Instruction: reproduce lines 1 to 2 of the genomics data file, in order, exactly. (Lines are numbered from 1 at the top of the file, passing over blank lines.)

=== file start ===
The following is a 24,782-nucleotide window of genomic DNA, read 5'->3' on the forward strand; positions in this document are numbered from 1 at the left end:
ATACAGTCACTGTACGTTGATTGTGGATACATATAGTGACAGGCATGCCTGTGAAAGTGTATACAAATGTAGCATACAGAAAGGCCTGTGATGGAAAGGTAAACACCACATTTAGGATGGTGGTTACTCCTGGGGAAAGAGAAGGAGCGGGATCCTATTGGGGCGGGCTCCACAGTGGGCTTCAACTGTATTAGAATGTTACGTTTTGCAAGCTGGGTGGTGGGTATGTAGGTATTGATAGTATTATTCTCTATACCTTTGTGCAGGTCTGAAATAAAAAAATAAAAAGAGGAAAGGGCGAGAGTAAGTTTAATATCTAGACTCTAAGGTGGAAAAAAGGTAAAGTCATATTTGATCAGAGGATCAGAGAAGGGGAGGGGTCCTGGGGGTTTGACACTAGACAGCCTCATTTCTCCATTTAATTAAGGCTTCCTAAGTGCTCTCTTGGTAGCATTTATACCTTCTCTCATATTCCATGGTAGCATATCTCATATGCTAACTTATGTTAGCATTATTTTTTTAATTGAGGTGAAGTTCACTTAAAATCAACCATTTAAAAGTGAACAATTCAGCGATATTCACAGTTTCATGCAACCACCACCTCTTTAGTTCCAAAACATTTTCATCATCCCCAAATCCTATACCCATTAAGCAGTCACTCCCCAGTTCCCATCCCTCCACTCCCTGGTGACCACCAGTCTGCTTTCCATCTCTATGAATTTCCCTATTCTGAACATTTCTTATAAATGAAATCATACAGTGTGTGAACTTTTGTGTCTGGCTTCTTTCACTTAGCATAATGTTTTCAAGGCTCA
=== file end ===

The following is a 24,782-nucleotide window of genomic DNA, read 5'->3' on the forward strand; positions in this document are numbered from 1 at the left end:
ATACAGTCACTGTACGTTGATTGTGGATACATATAGTGACAGGCATGCCTGTGAAAGTGTATACAAATGTAGCATACAGAAAGGCCTGTGATGGAAAGGTAAACACCACATTTAGGATGGTGGTTACTCCTGGGGAAAGAGAAGGAGCGGGATCCTATTGGGGCGGGCTCCACAGTGGGCTTCAACTGTATTAGAATGTTACGTTTTGCAAGCTGGGTGGTGGGTATGTAGGTATTGATAGTATTATTCTCTATACCTTTGTGCAGGTCTGAAATAAAAAAATAAAAAGAGGAAAGGGCGAGAGTAAGTTTAATATCTAGACTCTAAGGTGGAAAAAAGGTAAAGTCATATTTGATCAGAGGATCAGAGAAGGGGAGGGGTCCTGGGGGTTTGACACTAGACAGCCTCATTTCTCCATTTAATTAAGGCTTCCTAAGTGCTCTCTTGGTAGCATTTATACCTTCTCTCATATTCCATGGTAGCATATCTCATATGCTAACTTATGTTAGCATTATTTTTTTAATTGAGGTGAAGTTCACTTAAAATCAACCATTTAAAAGTGAACAATTCAGCGATATTCACAGTTTCATGCAACCACCACCTCTTTAGTTCCAAAACATTTTCATCATCCCCAAATCCTATACCCATTAAGCAGTCACTCCCCAGTTCCCATCCCTCCACTCCCTGGTGACCACCAGTCTGCTTTCCATCTCTATGAATTTCCCTATTCTGAACATTTCTTATAAATGAAATCATACAGTGTGTGAACTTTTGTGTCTGGCTTCTTTCACTTAGCATAATGTTTTCAAGGCTCA